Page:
Don at 13

Thanks Don for getting the figures. The standout one for me is:

Someone on 25 grand per year would end up paying just over £29 per month extra with a 2p rise in income tax.

So, if universities were paid for out of general taxation, someone on 25k would be pay £29 extra per month, as opposed to the £30 extra per month graduates will have to pay under the Coalition’s new scheme.

So why all the fuss? Why are kids rioting over £1 a month difference?

Why are they rioting? Because Labour told them to. Labour is using its assets in the media, in the NUS, and elsewhere (eg here..) to spread as much disinformation and cause as much aggro as possible. Meanwhile the cuts to HB, EMA, the cuts to the incomes of the disabled, all of it is barely an issue. This is all about competing for middle class votes, the big manufactured outcrys have been about cuts that will make comfortable middle class lives slightly less so. Its transparent and dishonest and all the time I’m hearing how they’re doing it for us, the skint ones. Bollocks.


Reactions: Twitter, blogs
  1. Liberal Conspiracy

    Report shows we can't afford to cut spending on education http://bit.ly/dk6JmS

  2. Ash Chapman

    RT @libcon: Report shows we can't afford to cut spending on education http://bit.ly/dk6JmS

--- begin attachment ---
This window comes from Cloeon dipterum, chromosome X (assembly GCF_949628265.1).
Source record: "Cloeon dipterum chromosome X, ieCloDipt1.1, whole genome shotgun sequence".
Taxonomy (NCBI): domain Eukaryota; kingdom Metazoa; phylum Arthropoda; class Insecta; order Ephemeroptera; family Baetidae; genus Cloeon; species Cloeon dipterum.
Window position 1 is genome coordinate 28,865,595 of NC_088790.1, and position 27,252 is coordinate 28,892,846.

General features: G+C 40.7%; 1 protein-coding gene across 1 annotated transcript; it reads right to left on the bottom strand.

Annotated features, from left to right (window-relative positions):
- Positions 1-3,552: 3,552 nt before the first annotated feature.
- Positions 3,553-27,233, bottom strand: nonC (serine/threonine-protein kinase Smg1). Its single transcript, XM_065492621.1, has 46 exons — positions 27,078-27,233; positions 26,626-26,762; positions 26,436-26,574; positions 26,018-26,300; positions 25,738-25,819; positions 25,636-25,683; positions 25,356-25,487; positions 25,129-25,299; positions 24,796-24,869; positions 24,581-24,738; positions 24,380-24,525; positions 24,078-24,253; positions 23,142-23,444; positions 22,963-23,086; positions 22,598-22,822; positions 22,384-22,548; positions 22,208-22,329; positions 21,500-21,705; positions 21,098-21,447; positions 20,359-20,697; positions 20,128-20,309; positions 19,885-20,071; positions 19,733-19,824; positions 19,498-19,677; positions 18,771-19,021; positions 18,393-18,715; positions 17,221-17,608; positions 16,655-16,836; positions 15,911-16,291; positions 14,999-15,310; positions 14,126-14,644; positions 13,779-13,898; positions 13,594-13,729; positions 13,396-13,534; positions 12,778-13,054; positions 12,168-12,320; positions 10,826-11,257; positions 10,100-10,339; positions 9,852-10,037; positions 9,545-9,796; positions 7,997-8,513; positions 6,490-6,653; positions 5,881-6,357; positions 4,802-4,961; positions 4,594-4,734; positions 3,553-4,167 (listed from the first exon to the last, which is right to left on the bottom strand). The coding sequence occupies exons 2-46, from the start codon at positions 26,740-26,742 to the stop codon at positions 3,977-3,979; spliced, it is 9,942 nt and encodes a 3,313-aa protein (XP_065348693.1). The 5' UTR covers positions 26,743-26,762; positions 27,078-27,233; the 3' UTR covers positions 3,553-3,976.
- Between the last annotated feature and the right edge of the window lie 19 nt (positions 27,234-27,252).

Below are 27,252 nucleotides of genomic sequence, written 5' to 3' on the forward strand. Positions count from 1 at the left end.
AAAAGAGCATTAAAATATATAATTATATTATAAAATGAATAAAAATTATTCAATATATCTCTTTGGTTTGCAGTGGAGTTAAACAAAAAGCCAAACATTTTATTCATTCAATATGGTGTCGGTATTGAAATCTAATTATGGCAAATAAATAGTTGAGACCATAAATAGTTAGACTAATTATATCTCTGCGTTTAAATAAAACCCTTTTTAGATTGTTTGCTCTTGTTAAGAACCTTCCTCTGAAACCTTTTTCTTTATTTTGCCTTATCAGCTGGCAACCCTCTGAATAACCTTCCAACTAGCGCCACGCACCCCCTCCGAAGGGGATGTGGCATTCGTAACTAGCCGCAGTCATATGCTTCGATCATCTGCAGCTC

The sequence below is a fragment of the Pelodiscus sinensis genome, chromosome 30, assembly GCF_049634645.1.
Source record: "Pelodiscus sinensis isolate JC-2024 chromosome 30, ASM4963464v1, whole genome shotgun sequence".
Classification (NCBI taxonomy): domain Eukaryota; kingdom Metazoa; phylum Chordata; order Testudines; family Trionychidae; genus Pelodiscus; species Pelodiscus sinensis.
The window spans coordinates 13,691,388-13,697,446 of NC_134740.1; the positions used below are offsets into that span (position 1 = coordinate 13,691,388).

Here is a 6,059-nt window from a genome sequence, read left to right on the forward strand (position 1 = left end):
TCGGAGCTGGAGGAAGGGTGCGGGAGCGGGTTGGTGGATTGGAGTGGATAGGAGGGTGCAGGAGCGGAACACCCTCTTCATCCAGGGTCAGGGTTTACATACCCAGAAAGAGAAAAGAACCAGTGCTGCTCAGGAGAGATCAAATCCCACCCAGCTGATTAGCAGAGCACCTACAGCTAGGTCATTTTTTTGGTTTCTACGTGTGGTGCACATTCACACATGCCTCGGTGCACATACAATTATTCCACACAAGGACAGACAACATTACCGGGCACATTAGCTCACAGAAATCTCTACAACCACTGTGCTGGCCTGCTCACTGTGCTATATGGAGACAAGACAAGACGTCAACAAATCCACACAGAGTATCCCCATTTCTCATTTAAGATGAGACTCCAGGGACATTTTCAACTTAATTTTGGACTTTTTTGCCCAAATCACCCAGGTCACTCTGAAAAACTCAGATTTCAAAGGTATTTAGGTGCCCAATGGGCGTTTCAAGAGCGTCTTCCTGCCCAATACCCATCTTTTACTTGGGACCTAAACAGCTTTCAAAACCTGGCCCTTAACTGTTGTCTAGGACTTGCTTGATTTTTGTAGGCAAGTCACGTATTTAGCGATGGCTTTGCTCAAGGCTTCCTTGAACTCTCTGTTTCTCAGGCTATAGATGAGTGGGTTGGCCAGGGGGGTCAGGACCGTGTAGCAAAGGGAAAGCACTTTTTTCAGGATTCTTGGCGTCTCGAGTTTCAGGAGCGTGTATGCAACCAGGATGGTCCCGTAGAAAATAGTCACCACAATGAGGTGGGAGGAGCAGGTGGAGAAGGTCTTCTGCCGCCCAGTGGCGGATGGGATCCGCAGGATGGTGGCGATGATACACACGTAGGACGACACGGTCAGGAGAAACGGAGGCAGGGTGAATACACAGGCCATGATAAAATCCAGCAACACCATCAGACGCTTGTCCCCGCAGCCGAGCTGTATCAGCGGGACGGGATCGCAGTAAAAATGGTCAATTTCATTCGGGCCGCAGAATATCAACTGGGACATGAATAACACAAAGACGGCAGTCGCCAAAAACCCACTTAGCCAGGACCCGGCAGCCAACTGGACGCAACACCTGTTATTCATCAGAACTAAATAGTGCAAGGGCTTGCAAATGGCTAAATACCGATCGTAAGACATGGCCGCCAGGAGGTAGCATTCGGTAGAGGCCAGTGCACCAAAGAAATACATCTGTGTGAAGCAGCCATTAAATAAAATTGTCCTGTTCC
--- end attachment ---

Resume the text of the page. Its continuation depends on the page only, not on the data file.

3. Hazico_Jo

    RT @libcon: Report shows we can't afford to cut spending on education http://bit.ly/dk6JmS

  4. Alice Taylor

    RT @libcon: Report shows we can't afford to cut spending on education http://bit.ly/dk6JmS

  5. Carl Legge

    RT @libcon: Report shows we can't afford to cut spending on education http://bit.ly/dk6JmS <Interesting and NB also gender differences

  6. Angela Pateman

    RT @libcon: Report shows we can't afford to cut spending on education http://bit.ly/dk6JmS

  7. Don Paskini

    RT @libcon: Report shows we can't afford to cut spending on education http://bit.ly/dk6JmS

  8. Clare Thompson

    RT @libcon: Report shows we can't afford to cut spending on education http://bit.ly/dk6JmS

  9. False Economy

    RT @libcon Report shows we can't afford to cut spending on education http://bit.ly/dk6JmS < (sorry, back to wedding tweeting soon)

  10. Goldsmiths UCU

    RT @libcon: Report shows we can't afford to cut spending on education http://bit.ly/dk6JmS

  11. Pucci Dellanno

    RT @libcon: Report shows we can't afford to cut spending on education http://bit.ly/dk6JmS

  12. Caspar 01

    Report shows we can’t afford to cut spending on education | Liberal Conspiracy http://t.co/Ft6H2Ds via @libcon

  13. Martin Campbell

    RT @libcon Report shows we can't afford to cut spending on education http://bit.ly/dk6JmS

  14. sean walker

    Report shows we can't afford to cut spending on education …: My point was that I expect that there is a point … http://bit.ly/afhmwq

  15. Leeds University UCU

    RT @libcon: Report shows we can't afford to cut spending on education http://bit.ly/dk6JmS





Sorry, the comment form is closed at this time.